Sen. Panfilo Lacson planted the Philippine flag in a surprise visit to the Spratlys six months before the May 2022 elections, one step and a cargo plane ride ahead of his rival presidential candidates who try to explain their position on the Philippines' long-running sea dispute with China.
It's something that only the likes of the police general turned graft-busting politician could pull off. When he was wanted over the revived Dacer-Corbito double murder in 2010, he went into hiding and surfaced over a year later when his nemesis Gloria Arroyo was no longer in power and was about to be jailed by the new government of Benigno "Noynoy" Aquino.
On March 24, Lacson quit as chairman of his own Partido Reporma party, saying it chose to support one of his rivals, whom he did not immediately name, but the party identified several hours later as Leni Robredo.
"No leader can succeed if he cannot practice what he preaches. Kailangan natin ng leader na ang tama ay ipaglalaban at ang mali ay lalabanan," he said at the launch of his candidacy on Sept. 8, where he positioned himself as the alternative to political scions and their proxies.
What's next for the 73-year-old who's running for president for the second time? With no political party to back him up and low survey numbers from the get-go, it might be more difficult for Lacson to pull off his campaign, analysts said.
"There would be sympathy votes as our electorate would have plenty of that but I think inadequate to pull Ping for a win. Ping’s numbers are so low that no amount of tears could afloat him," De La Salle University political science professor Gerardo Eusebio told reportr.
With Lacson’s current positioning in pre-election surveys, quitting his political party could be more to his disadvantage, said Ronald Castillo, who teaches Political Science at the University of Santo Tomas.
“Bababa ang boto niyan. A political party is not a be-all but it’s important to have a political party kasi makakatulong yun in a place where the competition is about having a support base,” he told reportr.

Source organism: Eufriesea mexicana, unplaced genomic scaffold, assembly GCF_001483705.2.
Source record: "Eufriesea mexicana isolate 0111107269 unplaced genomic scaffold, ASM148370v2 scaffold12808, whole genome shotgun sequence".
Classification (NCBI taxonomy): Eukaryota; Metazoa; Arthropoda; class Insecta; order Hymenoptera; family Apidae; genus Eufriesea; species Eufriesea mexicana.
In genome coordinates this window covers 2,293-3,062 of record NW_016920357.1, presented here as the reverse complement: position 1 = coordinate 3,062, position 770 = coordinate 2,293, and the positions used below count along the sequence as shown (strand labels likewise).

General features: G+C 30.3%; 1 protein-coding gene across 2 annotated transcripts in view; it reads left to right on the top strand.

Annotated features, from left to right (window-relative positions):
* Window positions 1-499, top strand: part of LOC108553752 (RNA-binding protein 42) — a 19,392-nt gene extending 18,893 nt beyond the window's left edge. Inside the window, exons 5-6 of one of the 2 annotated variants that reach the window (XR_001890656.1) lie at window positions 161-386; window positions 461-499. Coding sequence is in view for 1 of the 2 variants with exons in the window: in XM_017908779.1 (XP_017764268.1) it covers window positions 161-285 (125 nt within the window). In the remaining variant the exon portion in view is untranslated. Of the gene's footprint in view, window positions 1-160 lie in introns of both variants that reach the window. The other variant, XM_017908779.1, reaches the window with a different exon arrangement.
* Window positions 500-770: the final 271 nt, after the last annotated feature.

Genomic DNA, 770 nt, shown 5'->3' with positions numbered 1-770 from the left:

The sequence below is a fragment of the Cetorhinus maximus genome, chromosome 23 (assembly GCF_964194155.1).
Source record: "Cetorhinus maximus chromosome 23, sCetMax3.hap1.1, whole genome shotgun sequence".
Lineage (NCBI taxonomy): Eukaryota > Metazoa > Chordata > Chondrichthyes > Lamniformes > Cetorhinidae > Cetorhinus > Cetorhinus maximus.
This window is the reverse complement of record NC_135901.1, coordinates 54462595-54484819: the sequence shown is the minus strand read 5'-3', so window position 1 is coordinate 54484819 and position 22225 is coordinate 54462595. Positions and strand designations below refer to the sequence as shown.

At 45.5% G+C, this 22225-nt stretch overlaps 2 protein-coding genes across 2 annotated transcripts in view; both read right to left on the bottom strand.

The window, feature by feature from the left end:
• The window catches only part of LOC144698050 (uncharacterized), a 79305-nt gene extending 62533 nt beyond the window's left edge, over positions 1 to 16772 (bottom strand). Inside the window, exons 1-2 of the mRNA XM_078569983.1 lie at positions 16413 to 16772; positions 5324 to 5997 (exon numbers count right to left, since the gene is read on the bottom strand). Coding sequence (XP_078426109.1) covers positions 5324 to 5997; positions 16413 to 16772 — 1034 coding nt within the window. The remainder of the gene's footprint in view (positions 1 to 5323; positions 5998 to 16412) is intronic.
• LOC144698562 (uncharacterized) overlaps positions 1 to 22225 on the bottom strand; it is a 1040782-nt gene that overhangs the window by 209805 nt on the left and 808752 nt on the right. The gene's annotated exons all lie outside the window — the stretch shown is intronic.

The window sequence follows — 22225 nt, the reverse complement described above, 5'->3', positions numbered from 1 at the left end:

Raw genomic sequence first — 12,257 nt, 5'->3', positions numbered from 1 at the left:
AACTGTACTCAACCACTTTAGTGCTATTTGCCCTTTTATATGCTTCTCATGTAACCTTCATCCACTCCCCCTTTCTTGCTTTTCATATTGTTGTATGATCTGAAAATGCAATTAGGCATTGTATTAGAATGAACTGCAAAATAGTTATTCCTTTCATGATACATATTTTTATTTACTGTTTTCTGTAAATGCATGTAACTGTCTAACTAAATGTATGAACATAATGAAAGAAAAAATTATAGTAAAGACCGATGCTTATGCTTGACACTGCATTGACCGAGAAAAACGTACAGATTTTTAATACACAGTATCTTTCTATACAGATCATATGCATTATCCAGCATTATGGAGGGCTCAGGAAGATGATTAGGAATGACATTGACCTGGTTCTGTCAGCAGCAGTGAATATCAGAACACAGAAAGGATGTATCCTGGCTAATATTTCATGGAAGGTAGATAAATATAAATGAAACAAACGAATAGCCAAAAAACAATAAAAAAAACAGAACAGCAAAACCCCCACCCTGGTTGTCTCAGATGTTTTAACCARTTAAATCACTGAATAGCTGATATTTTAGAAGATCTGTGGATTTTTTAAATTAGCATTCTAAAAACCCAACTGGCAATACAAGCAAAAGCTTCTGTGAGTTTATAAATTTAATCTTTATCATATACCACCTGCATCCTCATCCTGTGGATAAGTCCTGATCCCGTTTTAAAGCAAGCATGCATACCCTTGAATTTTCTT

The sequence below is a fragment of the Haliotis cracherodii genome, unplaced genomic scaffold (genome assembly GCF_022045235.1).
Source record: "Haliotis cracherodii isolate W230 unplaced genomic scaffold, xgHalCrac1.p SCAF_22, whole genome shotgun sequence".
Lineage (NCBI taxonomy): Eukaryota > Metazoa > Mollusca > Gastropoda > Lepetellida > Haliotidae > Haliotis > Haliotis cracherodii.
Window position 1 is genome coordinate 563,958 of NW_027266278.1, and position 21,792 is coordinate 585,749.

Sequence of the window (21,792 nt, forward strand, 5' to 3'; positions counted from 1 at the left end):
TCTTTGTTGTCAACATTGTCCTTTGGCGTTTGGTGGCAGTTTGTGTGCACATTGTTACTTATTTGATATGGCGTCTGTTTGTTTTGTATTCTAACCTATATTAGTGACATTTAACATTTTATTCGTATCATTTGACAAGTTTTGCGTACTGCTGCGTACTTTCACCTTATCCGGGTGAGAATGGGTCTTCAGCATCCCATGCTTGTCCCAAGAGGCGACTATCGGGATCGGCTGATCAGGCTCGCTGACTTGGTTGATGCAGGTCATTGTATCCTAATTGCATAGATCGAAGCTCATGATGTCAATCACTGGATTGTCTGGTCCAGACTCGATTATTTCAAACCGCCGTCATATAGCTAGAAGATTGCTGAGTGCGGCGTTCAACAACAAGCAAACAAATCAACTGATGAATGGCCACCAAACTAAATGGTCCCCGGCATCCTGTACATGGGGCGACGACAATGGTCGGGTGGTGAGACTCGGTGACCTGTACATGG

Philippines, meet General Lacson
Lacson's decades of public service in the military, police and the Senate show he is always the tactician.
It was the early 90s and crimes were so sensational, a new genre of massacre films was born. In real life Filipinos saw the rise of Lacson, then a senior police officer and head of Task Force Habagat, the syndicate-busting arm of the Presidential Anti-Crime Commission, led by then President Joseph Estrada.
A decade prior, Lacson led the rescue of Robina Gokongwei, daughter of the late industrialist John Gokongwei Jr., from her kidnappers without ransom. Lacson refused a P400,000 reward and instead asked the JG Summit founder to donate patrol cars to the PC Metrocom, the precursor of the PNP.
His law enforcement stint also gained Lacson notoriety as his men were accused of killing members of the Kuratong-Baleleng kidnap for ransom gang in a rubout, instead of a shootout as claimed by authorities. He denied wrongdoing.
Lacson was also implicated in the deaths of public relations man Salvador "Bubby" Dacer and Dacer's driver, Emmanuel Corbito. It was the height of impeachment proceedings against then President Estrada in late 1999, and Dacer was suspected to have been involved in a destabilization attempt against the government.